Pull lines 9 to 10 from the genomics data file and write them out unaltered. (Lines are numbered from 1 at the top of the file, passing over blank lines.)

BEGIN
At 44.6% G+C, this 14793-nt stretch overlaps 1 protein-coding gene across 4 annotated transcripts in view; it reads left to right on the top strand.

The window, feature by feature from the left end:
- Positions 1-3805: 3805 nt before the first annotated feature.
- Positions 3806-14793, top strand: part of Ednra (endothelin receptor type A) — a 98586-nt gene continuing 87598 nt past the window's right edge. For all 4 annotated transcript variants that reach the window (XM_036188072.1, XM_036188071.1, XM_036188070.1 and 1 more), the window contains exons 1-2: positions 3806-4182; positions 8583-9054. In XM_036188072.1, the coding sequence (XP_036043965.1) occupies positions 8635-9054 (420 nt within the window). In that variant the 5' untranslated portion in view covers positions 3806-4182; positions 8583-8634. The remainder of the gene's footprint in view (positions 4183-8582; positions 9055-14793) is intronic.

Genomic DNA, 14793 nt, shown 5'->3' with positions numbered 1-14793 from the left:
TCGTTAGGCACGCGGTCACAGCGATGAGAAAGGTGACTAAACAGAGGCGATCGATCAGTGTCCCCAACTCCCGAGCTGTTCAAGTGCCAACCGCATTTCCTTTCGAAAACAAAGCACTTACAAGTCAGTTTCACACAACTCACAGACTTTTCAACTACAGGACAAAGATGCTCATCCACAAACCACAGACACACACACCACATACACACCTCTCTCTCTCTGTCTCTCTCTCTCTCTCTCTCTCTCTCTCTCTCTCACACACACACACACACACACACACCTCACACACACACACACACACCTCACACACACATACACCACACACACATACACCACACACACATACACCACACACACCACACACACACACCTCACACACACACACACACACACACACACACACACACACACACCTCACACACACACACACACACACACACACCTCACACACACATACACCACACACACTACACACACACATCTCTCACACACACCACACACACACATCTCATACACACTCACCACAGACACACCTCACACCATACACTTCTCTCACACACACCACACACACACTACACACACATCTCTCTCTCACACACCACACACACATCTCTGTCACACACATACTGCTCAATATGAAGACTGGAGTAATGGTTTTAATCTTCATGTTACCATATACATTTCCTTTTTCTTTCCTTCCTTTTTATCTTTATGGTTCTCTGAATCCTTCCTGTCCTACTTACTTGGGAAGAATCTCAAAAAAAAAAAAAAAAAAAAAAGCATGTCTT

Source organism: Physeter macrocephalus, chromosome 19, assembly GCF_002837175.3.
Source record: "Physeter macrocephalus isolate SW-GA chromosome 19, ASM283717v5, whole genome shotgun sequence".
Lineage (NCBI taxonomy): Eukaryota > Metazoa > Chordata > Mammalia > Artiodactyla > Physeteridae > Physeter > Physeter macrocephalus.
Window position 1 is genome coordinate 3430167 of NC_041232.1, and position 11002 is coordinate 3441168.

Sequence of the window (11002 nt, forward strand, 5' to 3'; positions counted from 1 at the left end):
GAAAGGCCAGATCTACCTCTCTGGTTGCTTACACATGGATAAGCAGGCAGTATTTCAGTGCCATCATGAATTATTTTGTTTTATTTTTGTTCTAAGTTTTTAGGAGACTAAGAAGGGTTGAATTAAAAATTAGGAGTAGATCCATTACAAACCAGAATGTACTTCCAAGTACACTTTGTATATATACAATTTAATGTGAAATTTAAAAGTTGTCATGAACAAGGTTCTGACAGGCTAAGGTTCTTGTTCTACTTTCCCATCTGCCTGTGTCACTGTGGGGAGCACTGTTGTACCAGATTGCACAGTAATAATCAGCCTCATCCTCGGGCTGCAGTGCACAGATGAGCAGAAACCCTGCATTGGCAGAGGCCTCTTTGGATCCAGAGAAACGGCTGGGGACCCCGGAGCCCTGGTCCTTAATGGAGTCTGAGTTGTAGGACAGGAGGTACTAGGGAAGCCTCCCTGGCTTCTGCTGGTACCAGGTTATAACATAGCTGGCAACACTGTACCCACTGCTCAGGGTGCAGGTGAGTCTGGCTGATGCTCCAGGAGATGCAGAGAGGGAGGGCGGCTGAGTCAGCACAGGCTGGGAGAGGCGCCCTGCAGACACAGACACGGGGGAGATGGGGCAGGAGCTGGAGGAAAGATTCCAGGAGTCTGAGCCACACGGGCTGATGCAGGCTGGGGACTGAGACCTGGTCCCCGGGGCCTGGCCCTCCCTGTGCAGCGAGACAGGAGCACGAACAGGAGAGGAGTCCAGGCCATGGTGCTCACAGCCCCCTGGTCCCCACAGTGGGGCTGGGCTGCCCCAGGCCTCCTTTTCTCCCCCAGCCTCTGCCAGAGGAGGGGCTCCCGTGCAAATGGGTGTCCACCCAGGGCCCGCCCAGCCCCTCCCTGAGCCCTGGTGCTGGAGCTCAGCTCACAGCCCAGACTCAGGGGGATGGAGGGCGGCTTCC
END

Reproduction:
Lineage (NCBI taxonomy): Eukaryota > Metazoa > Chordata > Mammalia > Artiodactyla > Physeteridae > Physeter > Physeter macrocephalus.
Window position 1 is genome coordinate 3430167 of NC_041232.1, and position 11002 is coordinate 3441168.